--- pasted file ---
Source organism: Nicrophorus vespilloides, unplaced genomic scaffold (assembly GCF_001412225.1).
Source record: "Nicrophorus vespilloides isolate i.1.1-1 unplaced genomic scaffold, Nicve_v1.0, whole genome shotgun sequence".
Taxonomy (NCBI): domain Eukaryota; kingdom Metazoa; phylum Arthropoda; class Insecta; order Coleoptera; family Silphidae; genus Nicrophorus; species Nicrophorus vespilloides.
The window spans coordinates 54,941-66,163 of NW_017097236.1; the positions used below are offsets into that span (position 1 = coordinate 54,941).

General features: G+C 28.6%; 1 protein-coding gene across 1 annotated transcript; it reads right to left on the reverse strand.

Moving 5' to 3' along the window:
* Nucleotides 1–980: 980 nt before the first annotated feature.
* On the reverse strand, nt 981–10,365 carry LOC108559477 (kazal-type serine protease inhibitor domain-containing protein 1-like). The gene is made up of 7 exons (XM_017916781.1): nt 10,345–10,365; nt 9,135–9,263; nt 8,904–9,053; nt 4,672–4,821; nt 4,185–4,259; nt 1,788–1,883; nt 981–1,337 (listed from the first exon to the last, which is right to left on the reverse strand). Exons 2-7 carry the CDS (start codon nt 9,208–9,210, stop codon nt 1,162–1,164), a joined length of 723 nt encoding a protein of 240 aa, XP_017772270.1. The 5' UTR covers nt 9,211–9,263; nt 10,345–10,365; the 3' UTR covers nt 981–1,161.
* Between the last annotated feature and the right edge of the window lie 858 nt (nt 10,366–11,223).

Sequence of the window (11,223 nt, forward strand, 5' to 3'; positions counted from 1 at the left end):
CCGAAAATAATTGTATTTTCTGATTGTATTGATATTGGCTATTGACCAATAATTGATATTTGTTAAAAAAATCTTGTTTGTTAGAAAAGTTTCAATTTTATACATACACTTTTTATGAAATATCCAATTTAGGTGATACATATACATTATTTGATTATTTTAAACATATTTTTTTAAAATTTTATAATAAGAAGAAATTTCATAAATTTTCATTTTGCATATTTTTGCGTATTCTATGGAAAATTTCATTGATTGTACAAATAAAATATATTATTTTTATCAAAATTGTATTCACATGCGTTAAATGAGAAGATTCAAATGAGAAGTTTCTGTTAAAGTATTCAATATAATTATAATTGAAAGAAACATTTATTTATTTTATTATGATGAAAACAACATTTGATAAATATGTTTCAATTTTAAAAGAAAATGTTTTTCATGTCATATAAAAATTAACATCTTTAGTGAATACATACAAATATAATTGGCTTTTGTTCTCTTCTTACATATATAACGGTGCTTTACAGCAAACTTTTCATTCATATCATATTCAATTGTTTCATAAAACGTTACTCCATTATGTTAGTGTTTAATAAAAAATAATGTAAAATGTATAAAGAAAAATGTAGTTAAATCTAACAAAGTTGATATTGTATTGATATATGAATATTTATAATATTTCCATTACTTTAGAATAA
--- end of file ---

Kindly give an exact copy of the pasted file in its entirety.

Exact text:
Source organism: Nicrophorus vespilloides, unplaced genomic scaffold (assembly GCF_001412225.1).
Source record: "Nicrophorus vespilloides isolate i.1.1-1 unplaced genomic scaffold, Nicve_v1.0, whole genome shotgun sequence".
Taxonomy (NCBI): domain Eukaryota; kingdom Metazoa; phylum Arthropoda; class Insecta; order Coleoptera; family Silphidae; genus Nicrophorus; species Nicrophorus vespilloides.
The window spans coordinates 54,941-66,163 of NW_017097236.1; the positions used below are offsets into that span (position 1 = coordinate 54,941).

General features: G+C 28.6%; 1 protein-coding gene across 1 annotated transcript; it reads right to left on the reverse strand.

Moving 5' to 3' along the window:
* Nucleotides 1–980: 980 nt before the first annotated feature.
* On the reverse strand, nt 981–10,365 carry LOC108559477 (kazal-type serine protease inhibitor domain-containing protein 1-like). The gene is made up of 7 exons (XM_017916781.1): nt 10,345–10,365; nt 9,135–9,263; nt 8,904–9,053; nt 4,672–4,821; nt 4,185–4,259; nt 1,788–1,883; nt 981–1,337 (listed from the first exon to the last, which is right to left on the reverse strand). Exons 2-7 carry the CDS (start codon nt 9,208–9,210, stop codon nt 1,162–1,164), a joined length of 723 nt encoding a protein of 240 aa, XP_017772270.1. The 5' UTR covers nt 9,211–9,263; nt 10,345–10,365; the 3' UTR covers nt 981–1,161.
* Between the last annotated feature and the right edge of the window lie 858 nt (nt 10,366–11,223).

Sequence of the window (11,223 nt, forward strand, 5' to 3'; positions counted from 1 at the left end):
CCGAAAATAATTGTATTTTCTGATTGTATTGATATTGGCTATTGACCAATAATTGATATTTGTTAAAAAAATCTTGTTTGTTAGAAAAGTTTCAATTTTATACATACACTTTTTATGAAATATCCAATTTAGGTGATACATATACATTATTTGATTATTTTAAACATATTTTTTTAAAATTTTATAATAAGAAGAAATTTCATAAATTTTCATTTTGCATATTTTTGCGTATTCTATGGAAAATTTCATTGATTGTACAAATAAAATATATTATTTTTATCAAAATTGTATTCACATGCGTTAAATGAGAAGATTCAAATGAGAAGTTTCTGTTAAAGTATTCAATATAATTATAATTGAAAGAAACATTTATTTATTTTATTATGATGAAAACAACATTTGATAAATATGTTTCAATTTTAAAAGAAAATGTTTTTCATGTCATATAAAAATTAACATCTTTAGTGAATACATACAAATATAATTGGCTTTTGTTCTCTTCTTACATATATAACGGTGCTTTACAGCAAACTTTTCATTCATATCATATTCAATTGTTTCATAAAACGTTACTCCATTATGTTAGTGTTTAATAAAAAATAATGTAAAATGTATAAAGAAAAATGTAGTTAAATCTAACAAAGTTGATATTGTATTGATATATGAATATTTATAATATTTCCATTACTTTAGAATAA